Pirates and 26 other sequels this year: Are Hollywood execs ruining movies?
By one count, Americans will be served a record 27 movie sequels this year: Pirates of the Caribbean, Spy Kids, Cars 2, The Hangover Part II, Happy Feet 2, Kung Fu Panda 2, etc., etc. Have Hollywood moguls gone overboard on sequels?
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This year includes five fifth sequels (Fast Five; Final Destination 5; Puss in Boots; X-Men: First Class; Winnie the Pooh), two seventh sequels (The Muppets; Rise of the Apes), and the eighth Harry Potter movie (Harry Potter and the Deathly Hallows Part Two), itself a sequel.Skip to next paragraph
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The idea of a sequel is harmless. One Thin Man movie is not enough, nor one Tarzan, James Bond, Star Trek, or Star Wars. There may have been an excess of zeal with Francis, the Talking Mule. Some sequels improve on their predecessors, such as Spider-Man II and The Dark Knight. Others were possibly doomed, such as Sex and the City 2, because of its inexplicable decision to send the girls on holiday to Abu Dhabi. Those are Manhattan women.
The beat goes on. As the leadership of many studios is taken from creators and assigned to marketers, nothing is harder to get financed than an original idea, or easier than a retread. The urge to repeat success can be found even in the content of modern trailers, which often seem to be about the same upbeat film. Even The Beaver, with Mel Gibson battling mental illness, is made to look like a hopeful comedy with a cute stuffed animal.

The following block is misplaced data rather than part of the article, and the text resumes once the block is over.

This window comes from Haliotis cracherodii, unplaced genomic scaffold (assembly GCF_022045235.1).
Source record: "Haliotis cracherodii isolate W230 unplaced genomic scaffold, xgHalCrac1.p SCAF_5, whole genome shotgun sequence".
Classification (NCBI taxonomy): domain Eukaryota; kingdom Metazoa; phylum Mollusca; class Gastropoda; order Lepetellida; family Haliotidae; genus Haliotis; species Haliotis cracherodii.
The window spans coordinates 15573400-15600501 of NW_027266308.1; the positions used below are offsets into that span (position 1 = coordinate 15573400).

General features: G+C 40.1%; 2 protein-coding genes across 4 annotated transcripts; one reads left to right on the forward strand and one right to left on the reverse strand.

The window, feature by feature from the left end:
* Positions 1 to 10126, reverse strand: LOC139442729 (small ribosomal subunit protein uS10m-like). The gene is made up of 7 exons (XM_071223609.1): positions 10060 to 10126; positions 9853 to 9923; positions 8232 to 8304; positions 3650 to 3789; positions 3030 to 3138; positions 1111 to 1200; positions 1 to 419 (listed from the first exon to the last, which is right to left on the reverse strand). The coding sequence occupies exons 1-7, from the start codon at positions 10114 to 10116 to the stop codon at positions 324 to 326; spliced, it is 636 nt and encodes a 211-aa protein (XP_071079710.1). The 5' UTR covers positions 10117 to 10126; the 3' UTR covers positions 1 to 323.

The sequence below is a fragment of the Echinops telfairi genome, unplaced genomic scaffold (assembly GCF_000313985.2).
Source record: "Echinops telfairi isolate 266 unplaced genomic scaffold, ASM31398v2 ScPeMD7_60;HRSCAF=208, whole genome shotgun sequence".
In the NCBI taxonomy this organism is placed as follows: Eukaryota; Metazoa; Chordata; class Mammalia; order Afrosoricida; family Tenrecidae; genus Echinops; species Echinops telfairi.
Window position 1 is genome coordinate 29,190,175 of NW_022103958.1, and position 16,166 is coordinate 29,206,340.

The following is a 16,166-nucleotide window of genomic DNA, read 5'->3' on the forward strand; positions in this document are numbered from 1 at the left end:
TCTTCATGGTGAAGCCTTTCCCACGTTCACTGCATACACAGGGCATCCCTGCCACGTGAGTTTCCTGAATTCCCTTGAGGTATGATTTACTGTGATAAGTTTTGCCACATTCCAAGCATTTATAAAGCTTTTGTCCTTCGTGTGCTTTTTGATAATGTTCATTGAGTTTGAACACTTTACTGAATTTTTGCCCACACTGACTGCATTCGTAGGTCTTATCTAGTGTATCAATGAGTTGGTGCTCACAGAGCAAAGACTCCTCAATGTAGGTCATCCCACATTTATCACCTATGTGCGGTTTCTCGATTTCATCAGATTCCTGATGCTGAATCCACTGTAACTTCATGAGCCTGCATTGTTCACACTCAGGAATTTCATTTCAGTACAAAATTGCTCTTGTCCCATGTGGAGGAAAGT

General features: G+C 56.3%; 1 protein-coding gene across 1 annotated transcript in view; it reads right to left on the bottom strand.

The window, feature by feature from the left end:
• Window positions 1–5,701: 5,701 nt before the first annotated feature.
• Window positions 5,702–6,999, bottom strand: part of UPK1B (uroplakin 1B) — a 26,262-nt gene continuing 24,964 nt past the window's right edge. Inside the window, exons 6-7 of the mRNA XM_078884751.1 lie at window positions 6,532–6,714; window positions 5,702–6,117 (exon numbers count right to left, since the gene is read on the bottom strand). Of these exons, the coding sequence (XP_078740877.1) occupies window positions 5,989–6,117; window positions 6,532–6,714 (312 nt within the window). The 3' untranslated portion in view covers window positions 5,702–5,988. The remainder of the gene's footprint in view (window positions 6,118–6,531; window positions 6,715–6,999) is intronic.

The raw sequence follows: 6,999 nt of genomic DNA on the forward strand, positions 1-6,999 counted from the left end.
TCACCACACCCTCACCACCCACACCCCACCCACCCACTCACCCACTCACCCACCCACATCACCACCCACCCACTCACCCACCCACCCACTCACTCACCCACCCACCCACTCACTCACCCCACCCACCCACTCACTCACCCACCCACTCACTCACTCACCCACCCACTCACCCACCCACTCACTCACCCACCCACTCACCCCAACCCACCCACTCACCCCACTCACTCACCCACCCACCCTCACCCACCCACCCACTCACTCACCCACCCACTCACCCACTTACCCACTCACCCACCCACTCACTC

Trailers also do their best to spoil secrets and sight gags for you. One executive told me: "We want them to feel like they're seeing the whole movie, except that it's longer." This model can also be found in the aisles of supermarkets, where you're offered a bite of cheese on a toothpick. After you eat it, you know everything there is to know about that cheese except what it would be like to eat a pound of it.
At Oscar time, the backstory of the nominees often seems to be the same: every studio in town turned them down. Some studio divisions have been forthright about their decision to stop making grown-up movies at all, focusing on superhero comic-book franchises, 3-D animation, and raunch romps. It doesn't really take a movie person to approve such films.
Complicating the situation is the increasing reliance by Hollywood on foreign markets, which are thought to be impatient with dialogue and hungry for action. That results in an irony: while European nations, for example, produce excellent films that play here in art theaters, we are represented over there by American films suggesting we are a nation of violent or moronic fanboys. I see nearly as many films about grown-ups from France alone as from mainline Hollywood studios. Our tradition of quality cinema is being abandoned.
Now the studios are in a lather to show new movies via video-on-demand within 60 days from their first theatrical release. Exhibitors have fired back by threatening to ban such films from their theaters. (This could improve the quality of the films at the average multiplex by depriving it of studio product.) If the suggested $30 price tag for a 60-day VOD is accepted, families may wait to see a new animated film at home in bright, cheerful 2-D rather than being charged a premium to see it in dim and annoying 3-D. They can make their own popcorn, which the theaters dread, because the studios take up to 90 percent of the opening-week box-office gross, and movie theaters literally make their money at the snack counter. The communal experience of moviegoing will be threatened. The erosion of community continues. Robert D. Putnam's seminal 2000 book, Bowling Alone, suggested Americans were losing their love of lodges, church groups, sewing circles, book clubs, film societies, veterans' halls, and so on. Who foresaw we might also someday be seeing new movies alone?